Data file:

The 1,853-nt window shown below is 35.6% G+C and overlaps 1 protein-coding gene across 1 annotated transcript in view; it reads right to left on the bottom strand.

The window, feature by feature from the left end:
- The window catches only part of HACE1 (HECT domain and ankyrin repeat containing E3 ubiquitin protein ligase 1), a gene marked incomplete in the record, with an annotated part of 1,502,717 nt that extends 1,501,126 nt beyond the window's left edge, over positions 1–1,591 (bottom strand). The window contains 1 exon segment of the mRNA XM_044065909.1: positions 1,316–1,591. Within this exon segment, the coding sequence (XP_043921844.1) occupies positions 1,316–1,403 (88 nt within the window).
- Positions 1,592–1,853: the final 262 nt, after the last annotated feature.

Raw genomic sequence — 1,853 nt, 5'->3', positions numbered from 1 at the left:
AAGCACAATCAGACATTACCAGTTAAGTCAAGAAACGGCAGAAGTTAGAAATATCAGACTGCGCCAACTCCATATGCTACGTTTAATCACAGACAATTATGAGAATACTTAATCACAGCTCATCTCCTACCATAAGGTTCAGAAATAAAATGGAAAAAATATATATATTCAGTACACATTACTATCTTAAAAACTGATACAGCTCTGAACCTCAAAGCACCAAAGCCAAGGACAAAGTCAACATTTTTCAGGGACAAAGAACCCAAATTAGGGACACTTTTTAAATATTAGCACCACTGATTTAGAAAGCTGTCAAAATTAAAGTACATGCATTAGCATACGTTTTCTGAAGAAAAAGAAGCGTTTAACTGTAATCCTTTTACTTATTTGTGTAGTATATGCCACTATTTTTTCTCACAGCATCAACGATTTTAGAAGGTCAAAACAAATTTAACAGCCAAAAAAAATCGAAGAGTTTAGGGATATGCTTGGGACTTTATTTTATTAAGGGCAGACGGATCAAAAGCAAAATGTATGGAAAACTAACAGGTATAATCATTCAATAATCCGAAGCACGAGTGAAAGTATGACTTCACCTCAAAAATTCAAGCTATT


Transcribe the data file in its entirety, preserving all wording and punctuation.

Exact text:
The 1,853-nt window shown below is 35.6% G+C and overlaps 1 protein-coding gene across 1 annotated transcript in view; it reads right to left on the bottom strand.

The window, feature by feature from the left end:
- The window catches only part of HACE1 (HECT domain and ankyrin repeat containing E3 ubiquitin protein ligase 1), a gene marked incomplete in the record, with an annotated part of 1,502,717 nt that extends 1,501,126 nt beyond the window's left edge, over positions 1–1,591 (bottom strand). The window contains 1 exon segment of the mRNA XM_044065909.1: positions 1,316–1,591. Within this exon segment, the coding sequence (XP_043921844.1) occupies positions 1,316–1,403 (88 nt within the window).
- Positions 1,592–1,853: the final 262 nt, after the last annotated feature.

Raw genomic sequence — 1,853 nt, 5'->3', positions numbered from 1 at the left:
AAGCACAATCAGACATTACCAGTTAAGTCAAGAAACGGCAGAAGTTAGAAATATCAGACTGCGCCAACTCCATATGCTACGTTTAATCACAGACAATTATGAGAATACTTAATCACAGCTCATCTCCTACCATAAGGTTCAGAAATAAAATGGAAAAAATATATATATTCAGTACACATTACTATCTTAAAAACTGATACAGCTCTGAACCTCAAAGCACCAAAGCCAAGGACAAAGTCAACATTTTTCAGGGACAAAGAACCCAAATTAGGGACACTTTTTAAATATTAGCACCACTGATTTAGAAAGCTGTCAAAATTAAAGTACATGCATTAGCATACGTTTTCTGAAGAAAAAGAAGCGTTTAACTGTAATCCTTTTACTTATTTGTGTAGTATATGCCACTATTTTTTCTCACAGCATCAACGATTTTAGAAGGTCAAAACAAATTTAACAGCCAAAAAAAATCGAAGAGTTTAGGGATATGCTTGGGACTTTATTTTATTAAGGGCAGACGGATCAAAAGCAAAATGTATGGAAAACTAACAGGTATAATCATTCAATAATCCGAAGCACGAGTGAAAGTATGACTTCACCTCAAAAATTCAAGCTATT